Edgecombe, Frederick A.
46th Battalion, South Saskatchewan Regiment
58th Battalion, Central Ontario Regiment
Frederick Allison Edgecombe was born on February 3, 1893 in Saint John, New Brunswick to Arthur C. Edgecombe and Mabel Estey. Arthur and Mabel, both from
Fredericton, married one another September 16, 1891 and would go on to have another son together, Arthur Clarence, in the fall of 1896. According to
records, the Edgecombe family lived in Saint John where their father, Arthur, worked as a mail clerk until tragedy struck only a few months after their
second son was born. Documents reveal that in January of 1897, Arthur died at the age of 32 and Frederick’s mother would return to Fredericton with her
boys where she would spend time living with her parents, Richard and Catherine, getting help as she raised her two boys. The 1901 Census shows that she and
her boys were living at the home of her parents in Fredericton along with her younger brother Fred.
Over this period of time she met Robert Bedford H. Phillips, also of Fredericton, whom she would go on to marry in June of 1901. By 1911, Robert and Mabel
had two children together, J.R. Darrell and Grace Ireland, and according to the 1911 Census her two boys, Frederick and Arthur Clarence, were still living
at home on 582 George Street. Also living at the property was a domestic house servant named Amelia McConaghy. Only a few years later, as a teenager,
Frederick Allison would move out west for work prior to the outbreak of war where he would become an electrician and would eventually enlist in Regina,
Saskatchewan on September 15, 1915. According to his attestation to sign up with the 46th Battalion of south Saskatchewan, Frederick was unmarried and had
no prior military training or experience. He was described as having a ruddy complexion, hazel eyes, black hair, and standing five feet six inches tall.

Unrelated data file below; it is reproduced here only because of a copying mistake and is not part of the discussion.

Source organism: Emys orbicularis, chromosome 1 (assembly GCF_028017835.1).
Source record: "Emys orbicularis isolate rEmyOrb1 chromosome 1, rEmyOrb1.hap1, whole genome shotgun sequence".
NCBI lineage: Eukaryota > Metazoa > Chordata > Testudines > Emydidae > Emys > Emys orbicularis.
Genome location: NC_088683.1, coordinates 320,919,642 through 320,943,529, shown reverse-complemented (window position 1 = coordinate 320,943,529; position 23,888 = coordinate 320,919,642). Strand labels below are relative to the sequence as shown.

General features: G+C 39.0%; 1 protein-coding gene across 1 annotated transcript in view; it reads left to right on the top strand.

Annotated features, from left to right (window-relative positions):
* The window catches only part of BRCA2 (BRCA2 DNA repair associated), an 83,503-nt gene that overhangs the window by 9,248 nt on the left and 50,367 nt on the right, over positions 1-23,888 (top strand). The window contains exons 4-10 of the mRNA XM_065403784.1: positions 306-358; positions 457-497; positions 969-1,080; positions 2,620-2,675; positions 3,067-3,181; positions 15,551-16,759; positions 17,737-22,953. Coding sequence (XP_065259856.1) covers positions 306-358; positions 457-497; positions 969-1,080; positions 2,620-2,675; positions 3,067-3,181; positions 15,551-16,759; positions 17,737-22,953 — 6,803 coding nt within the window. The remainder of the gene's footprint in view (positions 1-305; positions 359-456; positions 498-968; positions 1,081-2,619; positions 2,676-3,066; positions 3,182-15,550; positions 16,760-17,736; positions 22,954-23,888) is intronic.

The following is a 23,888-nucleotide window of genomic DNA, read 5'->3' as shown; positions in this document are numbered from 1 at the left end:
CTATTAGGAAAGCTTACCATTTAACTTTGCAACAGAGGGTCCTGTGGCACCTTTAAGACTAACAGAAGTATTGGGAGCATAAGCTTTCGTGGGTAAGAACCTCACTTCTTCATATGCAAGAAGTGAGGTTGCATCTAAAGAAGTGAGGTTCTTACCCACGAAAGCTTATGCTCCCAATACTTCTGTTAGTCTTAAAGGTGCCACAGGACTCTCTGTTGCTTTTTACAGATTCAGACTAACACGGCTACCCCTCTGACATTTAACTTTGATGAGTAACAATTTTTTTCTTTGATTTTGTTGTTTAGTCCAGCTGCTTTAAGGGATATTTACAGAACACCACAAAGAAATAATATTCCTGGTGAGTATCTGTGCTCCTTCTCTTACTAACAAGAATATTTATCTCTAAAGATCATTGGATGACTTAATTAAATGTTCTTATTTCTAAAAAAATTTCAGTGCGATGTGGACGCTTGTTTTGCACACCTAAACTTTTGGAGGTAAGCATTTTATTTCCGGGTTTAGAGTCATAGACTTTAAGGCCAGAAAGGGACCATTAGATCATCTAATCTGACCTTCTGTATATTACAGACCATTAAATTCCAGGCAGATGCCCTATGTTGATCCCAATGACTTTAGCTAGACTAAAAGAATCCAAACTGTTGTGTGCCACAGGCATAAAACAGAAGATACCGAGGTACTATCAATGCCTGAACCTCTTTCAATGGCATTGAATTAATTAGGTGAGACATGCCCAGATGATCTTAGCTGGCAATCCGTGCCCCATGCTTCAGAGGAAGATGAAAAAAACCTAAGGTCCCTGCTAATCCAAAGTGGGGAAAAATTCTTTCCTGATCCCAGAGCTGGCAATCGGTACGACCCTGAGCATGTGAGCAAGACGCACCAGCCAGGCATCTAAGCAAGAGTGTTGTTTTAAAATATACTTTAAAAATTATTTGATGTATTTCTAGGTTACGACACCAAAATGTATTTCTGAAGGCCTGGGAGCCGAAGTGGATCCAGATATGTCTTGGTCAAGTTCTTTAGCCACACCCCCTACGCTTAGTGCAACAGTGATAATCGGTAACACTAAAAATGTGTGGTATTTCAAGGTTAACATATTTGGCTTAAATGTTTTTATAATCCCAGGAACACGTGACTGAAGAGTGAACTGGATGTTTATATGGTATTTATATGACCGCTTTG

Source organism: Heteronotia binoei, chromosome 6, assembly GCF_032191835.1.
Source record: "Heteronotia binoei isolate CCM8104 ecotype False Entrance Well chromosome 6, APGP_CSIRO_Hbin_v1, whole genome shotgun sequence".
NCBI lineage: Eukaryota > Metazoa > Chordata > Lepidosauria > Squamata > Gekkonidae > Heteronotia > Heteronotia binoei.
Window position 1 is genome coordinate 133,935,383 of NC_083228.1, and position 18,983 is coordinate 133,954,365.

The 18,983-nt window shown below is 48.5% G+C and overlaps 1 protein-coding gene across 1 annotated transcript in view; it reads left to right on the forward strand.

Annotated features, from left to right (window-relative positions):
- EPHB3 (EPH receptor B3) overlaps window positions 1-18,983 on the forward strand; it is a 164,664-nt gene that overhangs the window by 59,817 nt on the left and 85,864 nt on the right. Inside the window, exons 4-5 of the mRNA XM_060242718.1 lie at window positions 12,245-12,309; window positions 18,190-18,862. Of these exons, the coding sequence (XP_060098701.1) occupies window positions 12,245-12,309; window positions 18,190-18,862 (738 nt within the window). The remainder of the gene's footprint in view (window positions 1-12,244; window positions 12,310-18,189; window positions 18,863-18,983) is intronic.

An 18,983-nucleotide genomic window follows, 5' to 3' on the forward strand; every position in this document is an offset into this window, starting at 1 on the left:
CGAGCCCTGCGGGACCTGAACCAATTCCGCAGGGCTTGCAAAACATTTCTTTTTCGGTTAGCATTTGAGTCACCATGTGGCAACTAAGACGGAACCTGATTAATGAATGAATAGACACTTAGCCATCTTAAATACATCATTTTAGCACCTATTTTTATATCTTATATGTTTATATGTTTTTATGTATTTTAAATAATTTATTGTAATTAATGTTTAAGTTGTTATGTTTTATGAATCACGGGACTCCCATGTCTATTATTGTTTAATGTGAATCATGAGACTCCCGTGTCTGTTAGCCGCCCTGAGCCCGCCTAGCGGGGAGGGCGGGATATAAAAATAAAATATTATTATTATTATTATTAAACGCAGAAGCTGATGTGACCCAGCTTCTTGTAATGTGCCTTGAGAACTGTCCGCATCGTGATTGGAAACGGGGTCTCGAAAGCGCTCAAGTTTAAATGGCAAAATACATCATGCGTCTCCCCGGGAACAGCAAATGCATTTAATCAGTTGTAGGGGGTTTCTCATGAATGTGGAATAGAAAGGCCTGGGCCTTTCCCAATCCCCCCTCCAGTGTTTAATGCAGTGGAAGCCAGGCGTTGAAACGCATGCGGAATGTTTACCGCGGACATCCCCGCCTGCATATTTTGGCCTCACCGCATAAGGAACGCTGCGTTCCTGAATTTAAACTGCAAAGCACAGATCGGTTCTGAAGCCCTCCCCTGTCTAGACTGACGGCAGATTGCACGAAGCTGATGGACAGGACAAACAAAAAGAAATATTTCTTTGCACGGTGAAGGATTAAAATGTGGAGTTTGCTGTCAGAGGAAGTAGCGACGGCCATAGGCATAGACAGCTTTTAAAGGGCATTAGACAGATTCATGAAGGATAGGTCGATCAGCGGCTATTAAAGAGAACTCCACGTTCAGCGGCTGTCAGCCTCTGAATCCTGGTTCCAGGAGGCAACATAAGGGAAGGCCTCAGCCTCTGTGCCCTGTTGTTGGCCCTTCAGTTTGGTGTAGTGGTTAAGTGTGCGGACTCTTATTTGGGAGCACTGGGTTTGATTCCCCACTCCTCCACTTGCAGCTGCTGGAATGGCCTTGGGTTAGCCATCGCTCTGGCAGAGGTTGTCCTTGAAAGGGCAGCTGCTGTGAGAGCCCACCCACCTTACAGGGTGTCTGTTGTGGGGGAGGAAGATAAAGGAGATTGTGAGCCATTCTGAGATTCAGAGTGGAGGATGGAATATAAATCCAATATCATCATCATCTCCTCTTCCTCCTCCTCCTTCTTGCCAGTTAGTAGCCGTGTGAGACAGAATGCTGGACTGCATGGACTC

Frederick was 21 years of age at the time he left to serve. His brother, Arthur Charles, would also enlist and serve with the 58th Howitzer Battery.
According to his record of service, Private Frederick A. Edgecombe would have only a month of training with his western unit before he would leave for
England from Halifax on October 21, 1915, aboard the S.S. Lapland. By October 30 the 46th Battalion had arrived at Devonport, England, and Frederick would
train with his unit over the winter of 1915-1916 until transferring to the 58th Battalion from Central Ontario, arriving in France on June 17, 1916. The
58th had just been involved at Mount Sorrell and were in need of reinforcements in northern France and Belgium.
By July, the 58th was in Belgium along the salient near Ypres where constant enemy fire and the use of gas made conditions difficult for most units. After
only being in the field for two months, letters written home by Frederick illustrated some of the harsh conditions he faced. In September of 1916, just a
month after being injured, the Daily Gleaner shared Frederick’s experience of being buried alive. While assisting to dress the wounds of another soldier,
he was completely buried by an exploding shell that would cause shrapnel to be embedded in his left eye and legs. Luckily, he would be able to dig himself
out where he was removed to No.1 Casualty Clearing Station for treatment. He would also be diagnosed with shell shock. The trauma of his experiences were
clear by his words written home explaining as well that the men beside him in the trenches always happened to be the ones being killed.
Private Edgecombe would be sent to England for medical treatment relating to his eye injury and while there he would receive further treatment over the
winter of 1916-1917 for other illnesses. By March, 1917, his records show that he was in command of the Canadian School of Stenography at St. Leonards
until being admitted two months later to a Canadian Military Hospital because of a suspected case of tuberculosis. Medical records show that on May 4,
1917, Frederick was diagnosed with tuberculosis and would be invalidated home to Canada leaving on the Hospital Ship Araguaya from Liverpool, England June
After arriving home, Private Edgecombe spent time being treated at the Jordan Memorial Sanitorium in River Glade, New Brunswick before being formally
discharged from service on May 31, 1918 because he was no longer fit for duty. Only a year after being discharged, on May 10, 1919, Private Frederick
Allison Edgecombe would pass away. Frederick was 26 years old.
Lest We Forget
Private Frederick A. Edgecombe is buried in the Fredericton Rural Cemetery in Fredericton, New Brunswick. The cemetery is located along Woodstock Road and
Frederick’s burial locations and headstone is located close to the Saint John River.